Imidazolium cation enabled reversibility of hydroquinone derivative for designing aqueous redox electrolytes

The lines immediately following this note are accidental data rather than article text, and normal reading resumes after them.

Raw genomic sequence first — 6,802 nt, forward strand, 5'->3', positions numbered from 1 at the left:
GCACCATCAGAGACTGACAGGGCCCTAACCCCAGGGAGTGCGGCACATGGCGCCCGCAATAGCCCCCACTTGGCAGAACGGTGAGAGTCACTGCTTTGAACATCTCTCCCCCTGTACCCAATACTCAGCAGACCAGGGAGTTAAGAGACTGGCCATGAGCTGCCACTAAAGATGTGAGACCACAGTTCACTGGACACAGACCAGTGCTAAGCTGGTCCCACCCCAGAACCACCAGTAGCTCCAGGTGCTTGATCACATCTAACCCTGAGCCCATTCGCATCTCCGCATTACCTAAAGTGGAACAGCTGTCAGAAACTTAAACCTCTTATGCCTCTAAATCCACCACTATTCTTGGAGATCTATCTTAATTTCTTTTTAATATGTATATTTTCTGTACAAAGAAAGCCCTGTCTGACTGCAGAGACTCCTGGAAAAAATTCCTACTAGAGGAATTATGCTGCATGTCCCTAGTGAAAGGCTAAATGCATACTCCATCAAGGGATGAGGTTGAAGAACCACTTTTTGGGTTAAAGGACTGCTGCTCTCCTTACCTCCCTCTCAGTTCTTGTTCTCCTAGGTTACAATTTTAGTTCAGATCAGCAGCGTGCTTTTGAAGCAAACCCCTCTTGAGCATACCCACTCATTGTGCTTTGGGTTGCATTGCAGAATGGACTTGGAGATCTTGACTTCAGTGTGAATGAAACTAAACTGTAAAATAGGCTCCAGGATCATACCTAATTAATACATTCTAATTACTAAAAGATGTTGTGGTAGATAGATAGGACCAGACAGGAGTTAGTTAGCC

Redox flow battery is a promising technique for large-scale stationary energy storage. One remaining challenge towards broad applications is the rational selection of electrolyte components, composing of redox-active species and the supporting reaction media. Particularly, a good compatibility among the different components should be addressed. Compared to transition metal-based redox electrolytes, green and sustainable organic redox-active materials are becoming favourable due to their low cost, structural diversity and possibly higher volumetric capacity. Herein, we study a hydroquinone species 2-[(2,5-dihydroxyphenyl)sulfanyl]ethan-1-aminium chloride (SEAHQ), which has high solubility in water, but rather poor chemical and electrochemical stability. Such properties preclude their practical applications. To break such limitations, we shed light on the unique role of the aqueous supporting electrolytes. Ionic liquids, widely investigated as green reaction media, contain commonly organic cationic groups and may have better affinity with the organic redox materials. This is successfully demonstrated by combining water-soluble imidazolium-based ionic liquid and the SEAHQ. Electrochemical characterizations showed excellent stability and reversibility of SEAHQ in the studied supporting electrolytes. Redox flow cell tests using SEAHQ as catholyte with concentrations up to 1 M revealed high cycling efficiencies with current densities up to 100 mA cm-2 over 100 cycles. It is considered that the capacity loss over cycling is related to a continuous decrease in the utilization of the electrolytes, rather than a structural degradation of the SEAHQ.